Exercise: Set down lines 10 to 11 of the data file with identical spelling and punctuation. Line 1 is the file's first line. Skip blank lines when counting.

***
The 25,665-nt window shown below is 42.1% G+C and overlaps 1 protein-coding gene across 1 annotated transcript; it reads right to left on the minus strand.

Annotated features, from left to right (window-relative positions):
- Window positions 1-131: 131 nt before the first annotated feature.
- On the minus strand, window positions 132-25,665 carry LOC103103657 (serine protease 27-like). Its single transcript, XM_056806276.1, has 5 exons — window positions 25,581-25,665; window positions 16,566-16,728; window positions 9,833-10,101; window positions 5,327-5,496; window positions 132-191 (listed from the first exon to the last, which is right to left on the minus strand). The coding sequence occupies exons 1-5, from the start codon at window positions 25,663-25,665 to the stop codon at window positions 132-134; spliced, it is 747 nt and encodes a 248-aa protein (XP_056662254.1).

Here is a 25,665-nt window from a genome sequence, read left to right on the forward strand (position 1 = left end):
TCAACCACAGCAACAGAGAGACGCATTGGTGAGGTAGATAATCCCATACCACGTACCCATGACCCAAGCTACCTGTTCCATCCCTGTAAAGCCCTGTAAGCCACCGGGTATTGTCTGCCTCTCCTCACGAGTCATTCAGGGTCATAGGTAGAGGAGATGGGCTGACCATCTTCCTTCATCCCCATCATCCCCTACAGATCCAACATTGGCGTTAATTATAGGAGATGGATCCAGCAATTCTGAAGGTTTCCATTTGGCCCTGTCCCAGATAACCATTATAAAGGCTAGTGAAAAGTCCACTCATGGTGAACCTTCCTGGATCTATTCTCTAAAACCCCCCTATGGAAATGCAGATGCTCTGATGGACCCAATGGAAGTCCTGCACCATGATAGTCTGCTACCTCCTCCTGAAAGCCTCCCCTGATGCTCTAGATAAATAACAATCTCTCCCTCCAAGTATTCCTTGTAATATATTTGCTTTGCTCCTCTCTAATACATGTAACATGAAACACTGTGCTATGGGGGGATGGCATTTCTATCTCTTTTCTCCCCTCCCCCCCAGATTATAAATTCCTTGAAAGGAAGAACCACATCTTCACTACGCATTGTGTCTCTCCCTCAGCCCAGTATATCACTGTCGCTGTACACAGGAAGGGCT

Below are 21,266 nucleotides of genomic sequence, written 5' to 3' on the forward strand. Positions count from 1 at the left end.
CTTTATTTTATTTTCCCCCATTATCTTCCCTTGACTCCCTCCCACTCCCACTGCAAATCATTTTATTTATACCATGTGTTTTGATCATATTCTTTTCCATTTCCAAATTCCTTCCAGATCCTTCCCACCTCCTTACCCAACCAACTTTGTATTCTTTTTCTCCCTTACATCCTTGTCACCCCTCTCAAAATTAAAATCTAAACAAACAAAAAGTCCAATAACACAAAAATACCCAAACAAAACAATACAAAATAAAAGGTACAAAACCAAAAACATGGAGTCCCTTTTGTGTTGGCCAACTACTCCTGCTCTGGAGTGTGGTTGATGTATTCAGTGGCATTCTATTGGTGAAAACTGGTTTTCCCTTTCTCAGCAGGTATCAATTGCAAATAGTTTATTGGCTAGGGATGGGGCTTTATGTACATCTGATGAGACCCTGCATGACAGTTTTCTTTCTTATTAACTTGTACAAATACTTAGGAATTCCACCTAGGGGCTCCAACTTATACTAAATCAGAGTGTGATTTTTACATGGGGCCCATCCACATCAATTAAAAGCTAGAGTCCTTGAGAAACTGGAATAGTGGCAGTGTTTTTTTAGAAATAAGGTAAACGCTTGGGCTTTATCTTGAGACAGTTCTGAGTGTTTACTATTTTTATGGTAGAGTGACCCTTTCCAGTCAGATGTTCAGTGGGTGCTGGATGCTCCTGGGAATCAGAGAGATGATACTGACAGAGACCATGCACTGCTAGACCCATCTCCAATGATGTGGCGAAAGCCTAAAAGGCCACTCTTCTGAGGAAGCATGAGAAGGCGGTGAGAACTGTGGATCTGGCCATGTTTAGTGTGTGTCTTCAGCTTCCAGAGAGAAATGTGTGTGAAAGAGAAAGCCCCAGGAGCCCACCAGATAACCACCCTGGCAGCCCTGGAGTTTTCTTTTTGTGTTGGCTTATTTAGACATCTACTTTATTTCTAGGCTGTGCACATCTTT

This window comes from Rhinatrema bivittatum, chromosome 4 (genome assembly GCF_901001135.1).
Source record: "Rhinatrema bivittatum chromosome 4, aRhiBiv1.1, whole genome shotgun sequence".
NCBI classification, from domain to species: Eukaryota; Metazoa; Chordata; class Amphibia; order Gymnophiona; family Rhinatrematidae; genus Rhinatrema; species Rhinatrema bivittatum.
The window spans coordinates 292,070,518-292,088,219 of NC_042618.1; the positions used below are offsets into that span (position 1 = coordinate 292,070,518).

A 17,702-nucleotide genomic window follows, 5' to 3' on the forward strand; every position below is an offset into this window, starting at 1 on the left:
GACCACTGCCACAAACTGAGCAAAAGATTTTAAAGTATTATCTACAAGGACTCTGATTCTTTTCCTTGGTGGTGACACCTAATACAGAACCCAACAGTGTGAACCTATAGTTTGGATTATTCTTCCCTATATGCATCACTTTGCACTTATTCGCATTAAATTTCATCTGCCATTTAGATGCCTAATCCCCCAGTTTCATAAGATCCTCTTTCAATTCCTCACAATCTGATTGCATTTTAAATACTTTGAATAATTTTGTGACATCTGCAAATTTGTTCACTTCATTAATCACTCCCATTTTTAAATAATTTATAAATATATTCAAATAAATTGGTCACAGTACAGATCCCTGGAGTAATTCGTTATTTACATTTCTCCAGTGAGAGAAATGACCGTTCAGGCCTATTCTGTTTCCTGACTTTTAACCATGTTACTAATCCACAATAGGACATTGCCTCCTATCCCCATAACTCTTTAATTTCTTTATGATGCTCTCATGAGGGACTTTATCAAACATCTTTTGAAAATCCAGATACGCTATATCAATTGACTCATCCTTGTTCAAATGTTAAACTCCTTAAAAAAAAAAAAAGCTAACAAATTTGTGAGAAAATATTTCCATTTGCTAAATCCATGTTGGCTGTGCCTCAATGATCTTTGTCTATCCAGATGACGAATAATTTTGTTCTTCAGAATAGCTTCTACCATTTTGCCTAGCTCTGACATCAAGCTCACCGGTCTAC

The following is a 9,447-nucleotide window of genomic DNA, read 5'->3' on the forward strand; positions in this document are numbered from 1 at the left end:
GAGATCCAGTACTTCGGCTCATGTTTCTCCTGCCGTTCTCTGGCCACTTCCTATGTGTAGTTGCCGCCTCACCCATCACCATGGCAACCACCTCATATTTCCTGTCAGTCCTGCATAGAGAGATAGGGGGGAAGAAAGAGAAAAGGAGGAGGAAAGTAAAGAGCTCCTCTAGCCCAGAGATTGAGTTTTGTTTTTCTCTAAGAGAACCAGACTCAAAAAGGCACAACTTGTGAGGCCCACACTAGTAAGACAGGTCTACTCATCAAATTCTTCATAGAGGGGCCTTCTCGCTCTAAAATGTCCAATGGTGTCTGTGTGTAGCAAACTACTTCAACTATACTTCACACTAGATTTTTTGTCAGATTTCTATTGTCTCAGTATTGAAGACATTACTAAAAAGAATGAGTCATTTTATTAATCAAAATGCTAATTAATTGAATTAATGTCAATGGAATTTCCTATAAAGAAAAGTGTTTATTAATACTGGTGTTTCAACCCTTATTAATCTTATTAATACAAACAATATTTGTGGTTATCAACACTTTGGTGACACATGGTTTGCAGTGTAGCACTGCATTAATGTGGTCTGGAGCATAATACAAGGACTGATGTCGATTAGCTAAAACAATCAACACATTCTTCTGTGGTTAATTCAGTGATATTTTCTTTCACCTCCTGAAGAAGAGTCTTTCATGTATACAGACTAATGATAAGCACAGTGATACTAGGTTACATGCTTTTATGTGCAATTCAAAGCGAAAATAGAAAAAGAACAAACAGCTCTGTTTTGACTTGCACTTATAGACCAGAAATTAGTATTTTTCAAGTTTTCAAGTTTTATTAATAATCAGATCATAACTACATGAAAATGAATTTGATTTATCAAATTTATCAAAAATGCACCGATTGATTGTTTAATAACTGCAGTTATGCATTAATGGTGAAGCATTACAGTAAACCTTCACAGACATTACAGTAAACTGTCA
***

Source record: "Rhinatrema bivittatum chromosome 4, aRhiBiv1.1, whole genome shotgun sequence".
NCBI classification, from domain to species: Eukaryota; Metazoa; Chordata; class Amphibia; order Gymnophiona; family Rhinatrematidae; genus Rhinatrema; species Rhinatrema bivittatum.